“He talks about how much he appreciates the ‘Live Free or Die’ state and all the wonderful freedoms we have in New Hampshire, yet we’re surrounded by states that have more freedom relative to cannabis, and that would seem to be at odds with most of his other positions,” he said. “Of course, we hope he comes around, and we’ll see if he does.”

Ultimately, a legalization bill lacking a tax-and-regulate component is just this year’s approach to the issue, Simon added; next year, MPP may support legislation to implement a commercial cannabis market in the state.

“This is just a strategy for this year, given we know we don’t have the votes in the Senate for a comprehensive, regulated-and-taxed system,” he said. “The strategy worked very well in Vermont in refocusing the issue as a state criminal justice reform and civil liberties issue. As we’ve seen in Vermont, once it’s legal for adults, often a lot of our opponents say, ‘Well, I didn’t want it to be legal, but now that it is legal, it should obviously be regulated,’ and then they become allies in the push for taking that step.”

MPP has been lobbying, organizing attendance to public hearings, encouraging residents to contact their elected officials and conducting media outreach to build awareness and momentum in New Hampshire, Simon said, and the organization will continue to do so until the state successfully legalizes.

“So much of the support is passive and people assume it’ll happen eventually, and they don’t feel like they need to necessarily do anything,” he said. “A lot of our opponents are really motivating—they think the sky will come crashing down if cannabis is legal, and even though that’s only a few dozen people in the state, they can be really loud if they put their mind to it. So, we have to counteract that with a broad, robust coalition that comes to the statehouse and that engages elected officials and at some point, it will be successful. It’s just no guarantee whether some point will happen in 2020.”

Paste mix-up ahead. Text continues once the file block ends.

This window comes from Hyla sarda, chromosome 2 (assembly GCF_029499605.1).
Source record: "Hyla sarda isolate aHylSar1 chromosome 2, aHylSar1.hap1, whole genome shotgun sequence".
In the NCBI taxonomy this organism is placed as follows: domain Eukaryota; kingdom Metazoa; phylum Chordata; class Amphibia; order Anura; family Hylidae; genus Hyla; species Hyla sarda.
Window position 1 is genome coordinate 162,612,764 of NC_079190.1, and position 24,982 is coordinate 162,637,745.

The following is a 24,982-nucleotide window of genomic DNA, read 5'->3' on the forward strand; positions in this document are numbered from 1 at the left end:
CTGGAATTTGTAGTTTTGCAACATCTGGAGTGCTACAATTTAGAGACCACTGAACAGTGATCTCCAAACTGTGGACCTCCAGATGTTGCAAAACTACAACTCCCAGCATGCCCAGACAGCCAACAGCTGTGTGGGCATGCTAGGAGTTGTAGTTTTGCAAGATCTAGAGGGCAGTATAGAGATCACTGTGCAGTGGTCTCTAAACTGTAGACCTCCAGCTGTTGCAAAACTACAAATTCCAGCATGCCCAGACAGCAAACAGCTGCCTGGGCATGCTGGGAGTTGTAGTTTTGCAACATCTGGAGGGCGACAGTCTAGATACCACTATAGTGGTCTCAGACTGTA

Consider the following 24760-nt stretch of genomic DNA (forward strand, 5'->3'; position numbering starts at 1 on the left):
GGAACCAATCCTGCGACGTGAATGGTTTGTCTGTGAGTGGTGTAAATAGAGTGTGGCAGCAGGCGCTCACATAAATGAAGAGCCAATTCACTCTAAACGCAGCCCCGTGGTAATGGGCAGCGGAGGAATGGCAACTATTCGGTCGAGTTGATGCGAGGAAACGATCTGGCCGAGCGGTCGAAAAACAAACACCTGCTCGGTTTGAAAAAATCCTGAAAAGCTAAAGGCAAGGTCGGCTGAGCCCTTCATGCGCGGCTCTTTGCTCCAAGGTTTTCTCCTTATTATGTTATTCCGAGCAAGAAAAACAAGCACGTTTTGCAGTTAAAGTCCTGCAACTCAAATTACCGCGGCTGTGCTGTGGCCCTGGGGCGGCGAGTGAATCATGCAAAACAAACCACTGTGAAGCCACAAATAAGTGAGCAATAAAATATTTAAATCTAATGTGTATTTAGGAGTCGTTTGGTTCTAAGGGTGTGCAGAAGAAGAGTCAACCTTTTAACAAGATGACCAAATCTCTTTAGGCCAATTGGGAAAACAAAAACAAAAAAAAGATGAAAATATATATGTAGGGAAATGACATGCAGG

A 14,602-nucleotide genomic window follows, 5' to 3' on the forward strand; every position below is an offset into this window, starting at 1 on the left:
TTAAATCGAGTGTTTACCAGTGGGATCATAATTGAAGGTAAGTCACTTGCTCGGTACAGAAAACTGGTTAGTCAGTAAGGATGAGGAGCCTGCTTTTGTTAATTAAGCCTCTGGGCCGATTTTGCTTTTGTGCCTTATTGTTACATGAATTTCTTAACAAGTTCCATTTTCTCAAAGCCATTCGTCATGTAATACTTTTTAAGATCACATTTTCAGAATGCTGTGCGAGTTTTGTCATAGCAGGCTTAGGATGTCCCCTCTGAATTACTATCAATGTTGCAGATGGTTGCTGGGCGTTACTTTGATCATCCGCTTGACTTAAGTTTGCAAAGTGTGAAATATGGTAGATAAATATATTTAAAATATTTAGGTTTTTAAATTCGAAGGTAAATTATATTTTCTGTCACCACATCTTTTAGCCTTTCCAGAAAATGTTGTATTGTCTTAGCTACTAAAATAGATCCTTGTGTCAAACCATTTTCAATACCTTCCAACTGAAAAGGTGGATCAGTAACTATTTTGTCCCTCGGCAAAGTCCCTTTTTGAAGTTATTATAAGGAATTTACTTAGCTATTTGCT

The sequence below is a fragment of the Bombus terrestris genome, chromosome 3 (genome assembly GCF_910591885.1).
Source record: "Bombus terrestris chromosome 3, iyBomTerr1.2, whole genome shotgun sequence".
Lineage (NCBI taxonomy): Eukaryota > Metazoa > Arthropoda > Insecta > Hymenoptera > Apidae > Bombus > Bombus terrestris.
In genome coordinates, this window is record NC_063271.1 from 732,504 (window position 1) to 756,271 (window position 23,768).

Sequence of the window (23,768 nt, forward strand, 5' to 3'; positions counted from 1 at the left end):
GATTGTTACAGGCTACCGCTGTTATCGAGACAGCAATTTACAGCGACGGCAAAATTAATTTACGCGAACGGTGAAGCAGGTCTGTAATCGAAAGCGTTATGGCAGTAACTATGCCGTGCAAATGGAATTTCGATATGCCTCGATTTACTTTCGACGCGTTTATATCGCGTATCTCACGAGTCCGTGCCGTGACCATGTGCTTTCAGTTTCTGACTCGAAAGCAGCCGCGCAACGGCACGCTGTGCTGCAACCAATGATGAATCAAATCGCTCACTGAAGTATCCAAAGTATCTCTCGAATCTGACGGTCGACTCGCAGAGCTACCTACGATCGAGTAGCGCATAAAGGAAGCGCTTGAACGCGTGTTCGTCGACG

Several other cannabis-related bills have been introduced in New Hampshire this year, in addition to H.B. 1648. One, another legalization bill, would distribute cannabis through the state’s liquor stores. That legislation has not yet been scheduled for a hearing, and Simon noted that it could still be amended to take a different approach to legalization.

Other cannabis policy reform efforts this year include a medical cannabis home grow proposal, S.B. 420, which would allow patients to cultivate their own plants. The Senate approved the legislation Feb. 6, and the bill will proceed to the House for consideration.

The legislature passed a similar bill last year, but the legislation was ultimately vetoed by Sununu. The House voted to override the veto, but the Senate vote fell short of the required two-thirds majority to override the veto in that chamber.

Simon points to the medical home grow bill as an indication of whether a legalization bill has the support to pass the legislature and, ultimately, Sununu this year.

“If that bill doesn’t pass, you might conclude that H.B. 1648 is not going to do very well,” he said. “If they’re not going to let patients have a few plants, are [they] going to let everybody have a few plants? We’ll see.”

Published at Fri, 07 Feb 2020 21:05:00 +0000